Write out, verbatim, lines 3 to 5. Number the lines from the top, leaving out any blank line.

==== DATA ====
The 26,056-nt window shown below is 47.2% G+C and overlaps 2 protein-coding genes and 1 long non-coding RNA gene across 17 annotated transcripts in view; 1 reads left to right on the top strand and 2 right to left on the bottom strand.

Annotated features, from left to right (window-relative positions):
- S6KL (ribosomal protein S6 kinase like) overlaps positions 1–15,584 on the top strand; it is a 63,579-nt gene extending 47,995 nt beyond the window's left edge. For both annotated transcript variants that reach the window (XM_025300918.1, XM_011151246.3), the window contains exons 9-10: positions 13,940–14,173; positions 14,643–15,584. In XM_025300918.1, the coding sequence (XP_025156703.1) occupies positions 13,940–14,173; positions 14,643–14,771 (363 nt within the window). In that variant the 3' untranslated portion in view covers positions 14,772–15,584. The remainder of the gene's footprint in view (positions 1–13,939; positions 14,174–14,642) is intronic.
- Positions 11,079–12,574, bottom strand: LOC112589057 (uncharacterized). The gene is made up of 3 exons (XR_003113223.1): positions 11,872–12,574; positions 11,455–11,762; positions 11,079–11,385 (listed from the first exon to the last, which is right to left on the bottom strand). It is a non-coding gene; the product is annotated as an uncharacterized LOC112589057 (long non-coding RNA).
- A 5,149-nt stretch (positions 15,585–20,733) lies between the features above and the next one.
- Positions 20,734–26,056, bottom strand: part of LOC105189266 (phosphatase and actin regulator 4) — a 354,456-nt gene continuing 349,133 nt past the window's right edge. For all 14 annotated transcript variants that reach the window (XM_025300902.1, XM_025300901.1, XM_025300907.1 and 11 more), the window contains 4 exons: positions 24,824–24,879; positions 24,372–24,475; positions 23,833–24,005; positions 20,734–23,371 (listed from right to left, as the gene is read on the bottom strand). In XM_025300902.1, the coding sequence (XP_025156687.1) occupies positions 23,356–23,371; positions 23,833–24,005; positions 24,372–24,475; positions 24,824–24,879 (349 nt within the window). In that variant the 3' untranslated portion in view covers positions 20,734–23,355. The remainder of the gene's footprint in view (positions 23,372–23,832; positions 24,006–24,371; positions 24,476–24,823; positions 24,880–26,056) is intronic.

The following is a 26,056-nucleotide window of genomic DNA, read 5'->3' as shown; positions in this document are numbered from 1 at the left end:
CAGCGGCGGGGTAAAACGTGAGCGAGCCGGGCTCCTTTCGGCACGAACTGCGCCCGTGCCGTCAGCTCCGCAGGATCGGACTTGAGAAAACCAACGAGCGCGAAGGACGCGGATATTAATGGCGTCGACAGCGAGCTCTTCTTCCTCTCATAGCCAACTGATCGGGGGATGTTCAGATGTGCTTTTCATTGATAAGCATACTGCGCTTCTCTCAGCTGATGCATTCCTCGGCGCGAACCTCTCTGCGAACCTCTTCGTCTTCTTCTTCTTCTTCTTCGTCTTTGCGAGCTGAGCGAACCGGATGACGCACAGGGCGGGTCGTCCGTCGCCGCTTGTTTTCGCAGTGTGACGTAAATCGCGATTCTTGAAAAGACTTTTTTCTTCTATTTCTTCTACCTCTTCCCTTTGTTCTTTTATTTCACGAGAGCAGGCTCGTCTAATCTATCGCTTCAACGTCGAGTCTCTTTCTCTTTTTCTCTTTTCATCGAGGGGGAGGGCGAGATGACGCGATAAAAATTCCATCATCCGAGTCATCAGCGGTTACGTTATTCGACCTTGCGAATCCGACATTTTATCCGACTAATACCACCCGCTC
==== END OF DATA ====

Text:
- S6KL (ribosomal protein S6 kinase like) overlaps positions 1–15,584 on the top strand; it is a 63,579-nt gene extending 47,995 nt beyond the window's left edge. For both annotated transcript variants that reach the window (XM_025300918.1, XM_011151246.3), the window contains exons 9-10: positions 13,940–14,173; positions 14,643–15,584. In XM_025300918.1, the coding sequence (XP_025156703.1) occupies positions 13,940–14,173; positions 14,643–14,771 (363 nt within the window). In that variant the 3' untranslated portion in view covers positions 14,772–15,584. The remainder of the gene's footprint in view (positions 1–13,939; positions 14,174–14,642) is intronic.
- Positions 11,079–12,574, bottom strand: LOC112589057 (uncharacterized). The gene is made up of 3 exons (XR_003113223.1): positions 11,872–12,574; positions 11,455–11,762; positions 11,079–11,385 (listed from the first exon to the last, which is right to left on the bottom strand). It is a non-coding gene; the product is annotated as an uncharacterized LOC112589057 (long non-coding RNA).
- A 5,149-nt stretch (positions 15,585–20,733) lies between the features above and the next one.